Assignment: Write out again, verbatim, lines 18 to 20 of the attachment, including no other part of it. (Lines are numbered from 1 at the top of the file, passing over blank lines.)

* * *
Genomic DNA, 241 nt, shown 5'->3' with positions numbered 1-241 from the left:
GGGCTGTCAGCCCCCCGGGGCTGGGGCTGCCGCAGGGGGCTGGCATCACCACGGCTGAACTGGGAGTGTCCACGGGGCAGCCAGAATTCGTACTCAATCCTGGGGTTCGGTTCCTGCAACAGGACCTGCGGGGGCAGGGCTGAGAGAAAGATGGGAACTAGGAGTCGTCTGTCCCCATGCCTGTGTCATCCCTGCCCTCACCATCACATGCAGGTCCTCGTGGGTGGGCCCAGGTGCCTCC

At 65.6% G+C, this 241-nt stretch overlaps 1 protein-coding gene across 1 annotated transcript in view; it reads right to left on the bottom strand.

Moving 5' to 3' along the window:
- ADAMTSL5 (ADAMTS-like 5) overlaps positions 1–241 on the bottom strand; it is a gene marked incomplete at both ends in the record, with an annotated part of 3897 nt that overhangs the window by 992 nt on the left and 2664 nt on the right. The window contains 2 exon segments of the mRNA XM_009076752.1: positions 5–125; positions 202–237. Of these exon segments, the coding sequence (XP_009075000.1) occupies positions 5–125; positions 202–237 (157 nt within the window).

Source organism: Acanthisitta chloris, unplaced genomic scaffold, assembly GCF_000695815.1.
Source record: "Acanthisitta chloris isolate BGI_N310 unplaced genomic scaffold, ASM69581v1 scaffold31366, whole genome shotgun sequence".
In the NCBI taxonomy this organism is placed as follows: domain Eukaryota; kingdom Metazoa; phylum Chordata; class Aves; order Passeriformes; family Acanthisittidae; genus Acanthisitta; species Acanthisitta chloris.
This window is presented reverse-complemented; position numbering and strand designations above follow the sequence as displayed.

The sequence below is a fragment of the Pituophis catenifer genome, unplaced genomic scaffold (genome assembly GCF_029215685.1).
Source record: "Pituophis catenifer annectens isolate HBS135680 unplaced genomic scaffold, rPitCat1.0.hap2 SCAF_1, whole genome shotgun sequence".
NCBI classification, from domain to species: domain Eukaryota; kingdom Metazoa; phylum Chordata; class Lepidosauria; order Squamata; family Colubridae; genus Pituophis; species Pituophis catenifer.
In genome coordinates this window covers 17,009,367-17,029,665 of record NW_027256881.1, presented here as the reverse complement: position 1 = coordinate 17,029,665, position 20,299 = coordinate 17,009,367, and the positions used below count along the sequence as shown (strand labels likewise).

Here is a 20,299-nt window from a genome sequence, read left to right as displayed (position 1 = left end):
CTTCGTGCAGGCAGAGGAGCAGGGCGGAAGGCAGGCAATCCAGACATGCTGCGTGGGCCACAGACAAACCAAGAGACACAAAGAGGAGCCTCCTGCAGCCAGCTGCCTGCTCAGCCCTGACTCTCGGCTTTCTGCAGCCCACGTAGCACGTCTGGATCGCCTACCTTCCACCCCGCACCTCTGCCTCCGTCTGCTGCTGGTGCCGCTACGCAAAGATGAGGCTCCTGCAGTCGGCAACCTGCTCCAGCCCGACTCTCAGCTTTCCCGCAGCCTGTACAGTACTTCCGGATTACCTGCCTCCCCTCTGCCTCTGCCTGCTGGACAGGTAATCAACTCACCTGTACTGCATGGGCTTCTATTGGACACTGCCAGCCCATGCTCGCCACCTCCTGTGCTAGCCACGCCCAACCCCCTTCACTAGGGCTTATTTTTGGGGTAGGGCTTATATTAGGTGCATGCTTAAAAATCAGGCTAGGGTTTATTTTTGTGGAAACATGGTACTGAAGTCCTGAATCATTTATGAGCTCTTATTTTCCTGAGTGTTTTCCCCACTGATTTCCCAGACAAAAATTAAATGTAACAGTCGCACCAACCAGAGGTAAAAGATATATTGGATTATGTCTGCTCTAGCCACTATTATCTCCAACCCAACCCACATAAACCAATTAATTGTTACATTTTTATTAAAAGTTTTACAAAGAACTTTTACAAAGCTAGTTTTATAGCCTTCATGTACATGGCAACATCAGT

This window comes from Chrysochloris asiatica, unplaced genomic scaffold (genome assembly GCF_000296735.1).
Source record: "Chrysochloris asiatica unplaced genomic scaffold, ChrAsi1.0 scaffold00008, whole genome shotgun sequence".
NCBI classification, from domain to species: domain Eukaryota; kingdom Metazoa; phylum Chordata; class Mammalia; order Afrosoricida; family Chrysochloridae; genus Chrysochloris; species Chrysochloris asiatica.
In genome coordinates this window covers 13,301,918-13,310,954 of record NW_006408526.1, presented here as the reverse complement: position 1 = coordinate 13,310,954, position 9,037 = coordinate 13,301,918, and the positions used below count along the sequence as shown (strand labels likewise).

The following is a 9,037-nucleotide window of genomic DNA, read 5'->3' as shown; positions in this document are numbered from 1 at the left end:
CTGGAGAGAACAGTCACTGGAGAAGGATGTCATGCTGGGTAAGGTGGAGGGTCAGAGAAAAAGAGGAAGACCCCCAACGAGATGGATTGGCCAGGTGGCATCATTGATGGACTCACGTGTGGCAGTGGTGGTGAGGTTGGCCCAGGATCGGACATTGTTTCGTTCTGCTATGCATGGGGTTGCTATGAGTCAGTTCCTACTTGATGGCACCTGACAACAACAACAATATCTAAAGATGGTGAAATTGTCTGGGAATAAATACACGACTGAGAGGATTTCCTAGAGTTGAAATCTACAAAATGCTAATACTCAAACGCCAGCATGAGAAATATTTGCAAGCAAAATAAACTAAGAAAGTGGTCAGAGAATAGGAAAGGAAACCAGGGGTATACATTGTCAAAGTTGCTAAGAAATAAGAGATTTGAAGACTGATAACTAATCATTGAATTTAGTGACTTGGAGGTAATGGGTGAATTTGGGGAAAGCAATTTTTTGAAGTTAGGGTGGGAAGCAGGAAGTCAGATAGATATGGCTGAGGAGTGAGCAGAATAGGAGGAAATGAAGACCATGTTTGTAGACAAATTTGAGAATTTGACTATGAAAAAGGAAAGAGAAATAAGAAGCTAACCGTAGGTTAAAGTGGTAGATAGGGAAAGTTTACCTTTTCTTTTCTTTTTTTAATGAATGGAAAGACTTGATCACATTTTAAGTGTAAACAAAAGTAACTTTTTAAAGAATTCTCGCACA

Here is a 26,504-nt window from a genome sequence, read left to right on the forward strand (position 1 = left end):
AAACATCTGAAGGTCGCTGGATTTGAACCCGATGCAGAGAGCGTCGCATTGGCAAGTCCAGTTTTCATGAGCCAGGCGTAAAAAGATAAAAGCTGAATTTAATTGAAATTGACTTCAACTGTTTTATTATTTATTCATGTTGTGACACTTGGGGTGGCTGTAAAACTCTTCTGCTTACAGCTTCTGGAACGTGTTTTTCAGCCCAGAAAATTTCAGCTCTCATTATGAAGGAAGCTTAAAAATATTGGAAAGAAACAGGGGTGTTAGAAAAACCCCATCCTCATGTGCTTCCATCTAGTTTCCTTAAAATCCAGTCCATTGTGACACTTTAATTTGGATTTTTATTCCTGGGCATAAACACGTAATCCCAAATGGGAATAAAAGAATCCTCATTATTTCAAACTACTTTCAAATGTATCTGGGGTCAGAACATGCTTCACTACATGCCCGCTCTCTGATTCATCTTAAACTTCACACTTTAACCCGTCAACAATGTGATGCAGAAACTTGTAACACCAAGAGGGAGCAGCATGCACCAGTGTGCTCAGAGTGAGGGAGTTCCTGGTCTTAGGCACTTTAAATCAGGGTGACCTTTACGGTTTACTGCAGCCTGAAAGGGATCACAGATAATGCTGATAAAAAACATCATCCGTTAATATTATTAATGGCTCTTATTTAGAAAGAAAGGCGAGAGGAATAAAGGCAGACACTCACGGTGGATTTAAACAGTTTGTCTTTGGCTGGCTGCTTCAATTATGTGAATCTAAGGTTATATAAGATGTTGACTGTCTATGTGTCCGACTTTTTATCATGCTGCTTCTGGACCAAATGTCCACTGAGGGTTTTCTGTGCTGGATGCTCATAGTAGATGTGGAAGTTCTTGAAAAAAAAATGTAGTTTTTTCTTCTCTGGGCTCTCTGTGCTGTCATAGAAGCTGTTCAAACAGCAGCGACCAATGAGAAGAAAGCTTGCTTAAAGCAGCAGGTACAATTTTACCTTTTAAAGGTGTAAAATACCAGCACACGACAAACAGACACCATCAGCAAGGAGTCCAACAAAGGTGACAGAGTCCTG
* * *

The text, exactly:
NCBI classification, from domain to species: domain Eukaryota; kingdom Metazoa; phylum Chordata; class Mammalia; order Afrosoricida; family Chrysochloridae; genus Chrysochloris; species Chrysochloris asiatica.
In genome coordinates this window covers 13,301,918-13,310,954 of record NW_006408526.1, presented here as the reverse complement: position 1 = coordinate 13,310,954, position 9,037 = coordinate 13,301,918, and the positions used below count along the sequence as shown (strand labels likewise).

The following is a 9,037-nucleotide window of genomic DNA, read 5'->3' as shown; positions in this document are numbered from 1 at the left end: